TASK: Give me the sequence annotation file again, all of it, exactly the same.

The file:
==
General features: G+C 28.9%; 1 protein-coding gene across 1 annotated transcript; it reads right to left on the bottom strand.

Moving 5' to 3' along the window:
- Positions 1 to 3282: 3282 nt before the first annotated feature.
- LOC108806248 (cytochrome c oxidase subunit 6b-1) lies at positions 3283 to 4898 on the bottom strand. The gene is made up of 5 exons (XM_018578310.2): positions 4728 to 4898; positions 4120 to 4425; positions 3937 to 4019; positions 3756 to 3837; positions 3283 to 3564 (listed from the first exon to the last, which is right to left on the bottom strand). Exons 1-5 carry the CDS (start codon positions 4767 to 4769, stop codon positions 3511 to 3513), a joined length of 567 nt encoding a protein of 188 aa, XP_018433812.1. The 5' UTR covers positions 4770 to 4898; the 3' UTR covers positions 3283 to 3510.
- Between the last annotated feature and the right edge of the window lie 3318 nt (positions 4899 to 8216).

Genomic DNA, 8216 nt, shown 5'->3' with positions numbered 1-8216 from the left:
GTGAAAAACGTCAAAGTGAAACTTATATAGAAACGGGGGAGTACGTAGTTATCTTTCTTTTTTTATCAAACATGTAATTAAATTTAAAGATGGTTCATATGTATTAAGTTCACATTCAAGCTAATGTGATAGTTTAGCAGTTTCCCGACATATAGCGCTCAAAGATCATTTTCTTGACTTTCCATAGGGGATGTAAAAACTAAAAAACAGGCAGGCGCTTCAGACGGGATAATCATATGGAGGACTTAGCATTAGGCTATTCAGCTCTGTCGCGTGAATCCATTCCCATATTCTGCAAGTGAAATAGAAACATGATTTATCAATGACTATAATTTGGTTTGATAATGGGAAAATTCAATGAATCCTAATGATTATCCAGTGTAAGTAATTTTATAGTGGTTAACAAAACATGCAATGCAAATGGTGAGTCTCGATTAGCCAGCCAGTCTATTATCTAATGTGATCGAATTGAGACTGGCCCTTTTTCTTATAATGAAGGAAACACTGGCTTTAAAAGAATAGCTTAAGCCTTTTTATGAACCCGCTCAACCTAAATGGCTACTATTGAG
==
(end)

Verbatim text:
General features: G+C 28.9%; 1 protein-coding gene across 1 annotated transcript; it reads right to left on the bottom strand.

Moving 5' to 3' along the window:
- Positions 1 to 3282: 3282 nt before the first annotated feature.
- LOC108806248 (cytochrome c oxidase subunit 6b-1) lies at positions 3283 to 4898 on the bottom strand. The gene is made up of 5 exons (XM_018578310.2): positions 4728 to 4898; positions 4120 to 4425; positions 3937 to 4019; positions 3756 to 3837; positions 3283 to 3564 (listed from the first exon to the last, which is right to left on the bottom strand). Exons 1-5 carry the CDS (start codon positions 4767 to 4769, stop codon positions 3511 to 3513), a joined length of 567 nt encoding a protein of 188 aa, XP_018433812.1. The 5' UTR covers positions 4770 to 4898; the 3' UTR covers positions 3283 to 3510.
- Between the last annotated feature and the right edge of the window lie 3318 nt (positions 4899 to 8216).

Genomic DNA, 8216 nt, shown 5'->3' with positions numbered 1-8216 from the left:
GTGAAAAACGTCAAAGTGAAACTTATATAGAAACGGGGGAGTACGTAGTTATCTTTCTTTTTTTATCAAACATGTAATTAAATTTAAAGATGGTTCATATGTATTAAGTTCACATTCAAGCTAATGTGATAGTTTAGCAGTTTCCCGACATATAGCGCTCAAAGATCATTTTCTTGACTTTCCATAGGGGATGTAAAAACTAAAAAACAGGCAGGCGCTTCAGACGGGATAATCATATGGAGGACTTAGCATTAGGCTATTCAGCTCTGTCGCGTGAATCCATTCCCATATTCTGCAAGTGAAATAGAAACATGATTTATCAATGACTATAATTTGGTTTGATAATGGGAAAATTCAATGAATCCTAATGATTATCCAGTGTAAGTAATTTTATAGTGGTTAACAAAACATGCAATGCAAATGGTGAGTCTCGATTAGCCAGCCAGTCTATTATCTAATGTGATCGAATTGAGACTGGCCCTTTTTCTTATAATGAAGGAAACACTGGCTTTAAAAGAATAGCTTAAGCCTTTTTATGAACCCGCTCAACCTAAATGGCTACTATTGAG